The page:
This week sees a small workshop dedicated to that curious-sounding subject, which the instrument scientists call the SXT point response function. But the image below shows that scattering can be spectacular:
This image illustrates numerous systematic effects that a heavy-duty overexposure brings to the foreground. We get such overexposures - roughly a factor of 10,000 too long - when a flare goes off just as Yohkoh is passing through the Van Allen Belts. At these times (luckily for the detector, rare) we get splashy effects. An obvious one is the "bleed" spike running up and down the columns at the flare site (just too many electrons for one pixel to hold). See the earlier nuggets "Cleaning up our Act" and "The CCD Nitty-Gritty Ditty" for more on this subject. Another obvious effect is the six-vaned shadow of the "spider", the mounting that holds the SXT mirrors (both secondary and primary) in a grazing-incidence telescope of this type. Other effects, such as the beautiful almost-concentric rings, are too arcane to go into here, but we think we understand them.
The main point of this image is to show the mirror scattering, which is the golden halo spreading out from the flare. The presence of this scattering has a major impact on how we estimate the coronal temperature from the X-ray images. Thus we are having this week's workshop to study these effects, and this science nugget contains some of the preparatory material.
The easiest way to study the point-response function of a telescope is, well, to find a point source. We don't have the luxury with SXT to observe a star or a quasar, which would do just fine - they are too faint for us. However solar flares come in all sizes and we can search for small ones. Here's an array of the 48 smallest recent flares, sorted roughly in order of compactness:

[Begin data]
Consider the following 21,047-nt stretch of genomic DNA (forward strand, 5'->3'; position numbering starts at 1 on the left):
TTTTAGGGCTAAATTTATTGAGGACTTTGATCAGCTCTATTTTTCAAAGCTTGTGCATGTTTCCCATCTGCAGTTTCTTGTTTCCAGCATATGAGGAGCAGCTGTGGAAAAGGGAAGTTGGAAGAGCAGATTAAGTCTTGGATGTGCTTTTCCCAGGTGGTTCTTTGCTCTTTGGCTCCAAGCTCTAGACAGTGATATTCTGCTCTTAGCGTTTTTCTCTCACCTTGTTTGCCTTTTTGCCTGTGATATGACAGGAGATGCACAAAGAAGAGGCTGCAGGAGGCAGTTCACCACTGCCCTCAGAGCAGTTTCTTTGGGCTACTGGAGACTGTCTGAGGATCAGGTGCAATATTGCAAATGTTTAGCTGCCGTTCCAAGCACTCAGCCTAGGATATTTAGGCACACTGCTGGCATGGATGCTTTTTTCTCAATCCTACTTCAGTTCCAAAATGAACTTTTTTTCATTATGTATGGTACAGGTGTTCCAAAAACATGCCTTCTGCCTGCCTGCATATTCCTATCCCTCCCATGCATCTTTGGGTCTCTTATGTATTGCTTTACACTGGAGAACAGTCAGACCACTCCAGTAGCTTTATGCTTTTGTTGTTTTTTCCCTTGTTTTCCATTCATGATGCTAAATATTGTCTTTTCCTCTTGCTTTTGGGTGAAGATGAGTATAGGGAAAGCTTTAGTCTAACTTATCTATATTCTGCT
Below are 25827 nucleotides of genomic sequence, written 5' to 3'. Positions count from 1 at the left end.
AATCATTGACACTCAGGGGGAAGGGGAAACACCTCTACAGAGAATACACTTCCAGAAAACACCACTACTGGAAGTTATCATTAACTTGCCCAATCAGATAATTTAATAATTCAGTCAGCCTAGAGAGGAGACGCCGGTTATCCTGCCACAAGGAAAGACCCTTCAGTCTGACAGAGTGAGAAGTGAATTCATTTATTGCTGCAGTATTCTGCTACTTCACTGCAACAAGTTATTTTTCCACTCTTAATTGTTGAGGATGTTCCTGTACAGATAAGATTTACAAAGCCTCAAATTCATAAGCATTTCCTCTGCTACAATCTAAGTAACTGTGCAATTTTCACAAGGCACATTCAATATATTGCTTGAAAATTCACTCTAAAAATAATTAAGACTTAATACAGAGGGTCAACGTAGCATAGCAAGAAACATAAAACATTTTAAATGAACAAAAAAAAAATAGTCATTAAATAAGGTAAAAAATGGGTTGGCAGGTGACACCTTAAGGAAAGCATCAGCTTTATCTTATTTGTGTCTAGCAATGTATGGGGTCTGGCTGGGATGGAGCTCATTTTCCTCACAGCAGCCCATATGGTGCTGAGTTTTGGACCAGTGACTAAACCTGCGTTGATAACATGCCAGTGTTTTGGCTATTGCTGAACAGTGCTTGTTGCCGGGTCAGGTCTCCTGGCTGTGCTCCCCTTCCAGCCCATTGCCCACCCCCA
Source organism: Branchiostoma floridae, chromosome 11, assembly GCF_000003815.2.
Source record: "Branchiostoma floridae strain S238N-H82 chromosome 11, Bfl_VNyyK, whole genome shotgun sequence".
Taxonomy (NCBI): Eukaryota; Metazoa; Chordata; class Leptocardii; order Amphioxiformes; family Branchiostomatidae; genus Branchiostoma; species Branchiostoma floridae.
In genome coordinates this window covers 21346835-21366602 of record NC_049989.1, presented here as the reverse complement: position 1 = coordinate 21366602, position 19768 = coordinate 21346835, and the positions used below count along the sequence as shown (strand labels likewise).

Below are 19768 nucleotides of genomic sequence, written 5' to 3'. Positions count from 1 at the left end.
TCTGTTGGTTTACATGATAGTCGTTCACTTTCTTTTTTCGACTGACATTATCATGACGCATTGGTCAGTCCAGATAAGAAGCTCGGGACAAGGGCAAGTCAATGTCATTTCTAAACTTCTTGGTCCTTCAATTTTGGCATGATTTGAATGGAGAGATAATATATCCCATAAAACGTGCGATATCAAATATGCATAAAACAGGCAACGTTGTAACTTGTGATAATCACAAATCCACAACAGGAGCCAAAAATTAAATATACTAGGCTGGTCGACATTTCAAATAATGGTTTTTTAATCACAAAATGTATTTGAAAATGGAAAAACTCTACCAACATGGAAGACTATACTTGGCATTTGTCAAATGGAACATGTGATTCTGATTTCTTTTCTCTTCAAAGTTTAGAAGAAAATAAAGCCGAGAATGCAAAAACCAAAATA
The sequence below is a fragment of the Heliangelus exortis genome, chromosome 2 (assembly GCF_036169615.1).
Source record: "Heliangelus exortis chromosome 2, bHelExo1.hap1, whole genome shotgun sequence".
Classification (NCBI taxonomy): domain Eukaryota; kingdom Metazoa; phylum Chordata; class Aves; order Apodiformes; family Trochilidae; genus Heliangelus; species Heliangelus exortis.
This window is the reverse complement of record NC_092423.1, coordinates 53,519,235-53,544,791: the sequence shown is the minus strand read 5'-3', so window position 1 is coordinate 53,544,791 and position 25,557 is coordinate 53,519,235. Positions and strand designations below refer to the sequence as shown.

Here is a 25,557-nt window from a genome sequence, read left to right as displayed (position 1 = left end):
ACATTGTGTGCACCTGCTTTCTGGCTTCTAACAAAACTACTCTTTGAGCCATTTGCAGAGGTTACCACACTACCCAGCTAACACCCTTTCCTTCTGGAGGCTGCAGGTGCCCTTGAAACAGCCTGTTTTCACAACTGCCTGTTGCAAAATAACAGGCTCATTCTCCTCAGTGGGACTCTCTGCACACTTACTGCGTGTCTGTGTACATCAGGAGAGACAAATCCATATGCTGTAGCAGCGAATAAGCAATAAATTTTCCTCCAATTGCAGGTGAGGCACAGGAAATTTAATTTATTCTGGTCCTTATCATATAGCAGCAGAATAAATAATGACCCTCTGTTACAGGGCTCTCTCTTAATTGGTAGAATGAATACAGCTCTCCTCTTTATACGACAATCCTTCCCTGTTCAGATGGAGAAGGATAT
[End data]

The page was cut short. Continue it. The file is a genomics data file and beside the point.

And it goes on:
Amazingly enough, these tiny flares include some major ones. One, an X-class flare of Sep. 30, 2000 has already put in a guest appearance as an SXT science nugget here, because of other interesting properties.
This flare is near the limb, as sketched in, but not beyond it. If worst comes to worst and we cannot analyze flares of this sort properly, our next fall-back position for studying scattering (and the point response function in general) will be to look at flares actually half-occulted by the limb. These happen surprisingly often, and we believe that the limb of the Sun is extremely sharp - much sharper (you figure this one out for homework, please) - than the limb of the Moon. So it's a natural "knife-edge" for optical purposes.
The nice round extension of the deep exposure, to the left of the flare, probably is mostly scattering. The contours show the outline of a properly-exposed image; the colors show an image overexposed by an intentional factor of about 200. The reason this flare is better for us than the "starburst" flare shown at the top of the page is that it (and the whole list of 48) were observed with special exposure sequences to allow us to do the calibrations properly. We just figured out (thanks, Dave) in 1998 how to do that.
None, actually - after the workshop we'll do another science nugget on how it worked out. It is quite a thrill to be able to address difficult technical questions like this some ten years after Yohkoh's launch - and success at answering them will certainly multiply the scientific return from this nice satellite.
January 12, 2001